A group of Bartlett High School freshmen have developed an app that helps track calories and graph exercise progress.
It earned the school top honors in the 2014 Verizon Innovative App Challenge. Bartlett was among four winning high schools that placed nationally. Its team also earned the titles of best in state and the Midwest region, said Philip Church, Bartlett High academy biology instructor.
An early version of the students' winning app, Fittastick, is now available through the Google Play app store for Android devices. The free app is not yet available for Apple devices.
"The making and designing of the app was a thrilling experience," said Autumn Chung, 15, one of six students on the winning team.
It's the first time Bartlett High students participated in the contest, now in its second year.
Students Chung, Ivana Bozic, Aishwarya Jois, Amar Patel, Purav Shah and Shil Shah -- part of the high school's Mathematics, Science and Engineering Academy -- developed the app. They plan to release an updated version before presenting the app June 27 at the Technology Student Association national conference in Washington, D.C.
The students hope to eventually create a version of the app for Apple devices, Church said.
The team started developing the app in October after learning about the Verizon challenge.
"The initial part of the contest was just (developing) a concept," Church said.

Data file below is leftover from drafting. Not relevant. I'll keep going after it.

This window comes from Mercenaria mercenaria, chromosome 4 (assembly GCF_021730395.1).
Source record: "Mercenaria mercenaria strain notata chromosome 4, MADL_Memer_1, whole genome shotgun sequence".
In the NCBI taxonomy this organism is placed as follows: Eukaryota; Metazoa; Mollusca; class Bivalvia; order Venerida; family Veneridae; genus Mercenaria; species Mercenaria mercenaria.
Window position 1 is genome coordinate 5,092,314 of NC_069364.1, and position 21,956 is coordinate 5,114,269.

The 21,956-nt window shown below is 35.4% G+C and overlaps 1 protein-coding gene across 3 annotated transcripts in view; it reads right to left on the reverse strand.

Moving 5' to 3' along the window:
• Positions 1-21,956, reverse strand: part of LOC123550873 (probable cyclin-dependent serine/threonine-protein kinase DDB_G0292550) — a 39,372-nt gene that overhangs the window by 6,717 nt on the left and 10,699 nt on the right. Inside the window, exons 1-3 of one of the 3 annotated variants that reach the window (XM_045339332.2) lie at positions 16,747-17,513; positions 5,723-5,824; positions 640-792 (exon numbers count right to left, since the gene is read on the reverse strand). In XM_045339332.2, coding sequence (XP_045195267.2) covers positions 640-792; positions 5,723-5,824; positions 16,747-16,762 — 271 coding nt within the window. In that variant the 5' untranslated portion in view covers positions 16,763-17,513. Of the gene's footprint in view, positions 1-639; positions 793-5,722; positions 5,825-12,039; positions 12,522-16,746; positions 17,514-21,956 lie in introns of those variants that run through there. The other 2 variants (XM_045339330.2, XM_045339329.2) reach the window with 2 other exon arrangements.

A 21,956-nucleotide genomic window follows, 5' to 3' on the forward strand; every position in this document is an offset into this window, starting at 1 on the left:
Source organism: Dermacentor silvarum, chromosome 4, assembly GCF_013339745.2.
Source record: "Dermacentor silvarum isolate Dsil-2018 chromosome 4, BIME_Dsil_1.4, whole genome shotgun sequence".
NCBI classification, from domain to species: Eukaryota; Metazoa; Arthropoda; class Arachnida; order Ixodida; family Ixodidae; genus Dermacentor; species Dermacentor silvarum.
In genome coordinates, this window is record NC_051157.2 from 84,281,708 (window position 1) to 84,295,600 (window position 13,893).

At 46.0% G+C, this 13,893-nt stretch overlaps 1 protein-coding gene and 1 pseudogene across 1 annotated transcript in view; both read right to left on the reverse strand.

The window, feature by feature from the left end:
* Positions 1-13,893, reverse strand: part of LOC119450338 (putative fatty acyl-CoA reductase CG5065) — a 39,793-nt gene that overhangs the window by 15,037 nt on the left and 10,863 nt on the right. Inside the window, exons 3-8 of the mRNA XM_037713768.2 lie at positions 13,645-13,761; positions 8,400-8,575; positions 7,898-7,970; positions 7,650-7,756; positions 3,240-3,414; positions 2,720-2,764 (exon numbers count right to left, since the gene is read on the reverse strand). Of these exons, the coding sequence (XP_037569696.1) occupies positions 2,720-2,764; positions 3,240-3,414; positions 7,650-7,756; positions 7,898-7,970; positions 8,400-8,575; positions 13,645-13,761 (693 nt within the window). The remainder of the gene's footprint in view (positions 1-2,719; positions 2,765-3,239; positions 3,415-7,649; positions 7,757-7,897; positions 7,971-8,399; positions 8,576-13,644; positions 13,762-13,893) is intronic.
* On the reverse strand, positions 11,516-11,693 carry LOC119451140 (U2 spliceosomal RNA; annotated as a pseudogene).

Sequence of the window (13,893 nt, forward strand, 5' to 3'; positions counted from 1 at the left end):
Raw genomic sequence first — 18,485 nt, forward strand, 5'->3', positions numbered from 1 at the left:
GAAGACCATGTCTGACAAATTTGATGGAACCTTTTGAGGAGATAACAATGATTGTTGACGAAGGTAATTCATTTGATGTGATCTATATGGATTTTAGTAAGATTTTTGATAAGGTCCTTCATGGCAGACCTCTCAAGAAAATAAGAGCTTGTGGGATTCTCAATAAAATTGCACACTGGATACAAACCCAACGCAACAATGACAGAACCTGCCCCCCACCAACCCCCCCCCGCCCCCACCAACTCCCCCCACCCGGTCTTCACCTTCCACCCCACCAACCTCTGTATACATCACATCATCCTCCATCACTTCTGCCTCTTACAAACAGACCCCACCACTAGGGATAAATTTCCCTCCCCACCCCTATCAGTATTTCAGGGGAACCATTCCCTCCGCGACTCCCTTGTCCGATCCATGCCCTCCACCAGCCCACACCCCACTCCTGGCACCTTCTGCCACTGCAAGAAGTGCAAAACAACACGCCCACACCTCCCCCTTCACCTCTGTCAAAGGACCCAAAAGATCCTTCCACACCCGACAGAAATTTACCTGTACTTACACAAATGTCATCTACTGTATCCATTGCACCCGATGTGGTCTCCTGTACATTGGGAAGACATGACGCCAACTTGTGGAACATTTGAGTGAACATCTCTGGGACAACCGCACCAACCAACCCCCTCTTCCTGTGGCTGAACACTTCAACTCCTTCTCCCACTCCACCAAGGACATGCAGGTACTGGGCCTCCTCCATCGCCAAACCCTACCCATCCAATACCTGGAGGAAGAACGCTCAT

The students created a video of their concept, wrote an essay, did the initial research and submitted it for the contest. It's that concept that won them the state and Midwest region titles.
They then developed the app with help from Google and Massachusetts Institute of Technology's App Inventor program, which is designed to make app development easier for beginners.
"The students did all of the programming and editing of the app with the help of a sponsor/mentor," Church said. The Midwest region award resulted in a $5,000 grant for Bartlett High School, with an additional $15,000 awarded for placing nationally. The money will be used "to help us expand STEM (Science, Technology, Engineering, and Math) education," Church said.
Each student also received a Samsung Galaxy Note tablet as a prize.
"It was great to win the money and the tablets, but the real perk was learning the MIT App Inventor software, being taught to us by an amazing professor," said Purav Shah, 15. "It's an awesome feeling to write the code behind an application, and then see it put to use."
The top four high school winners and four middle school winners nationally will be featured at the technology conference as part of a Verizon presentation on the challenge, Church said.
"(The students) will be flown to the conference and introduced to some pretty high corporate people," Church said.
Church said officials have been trying to publicize the app's availability within the school community through email and Twitter, which has boosted student engagement. "A lot of the faculty and the community has been really supportive," he added.
App: Each student received tablet as a prize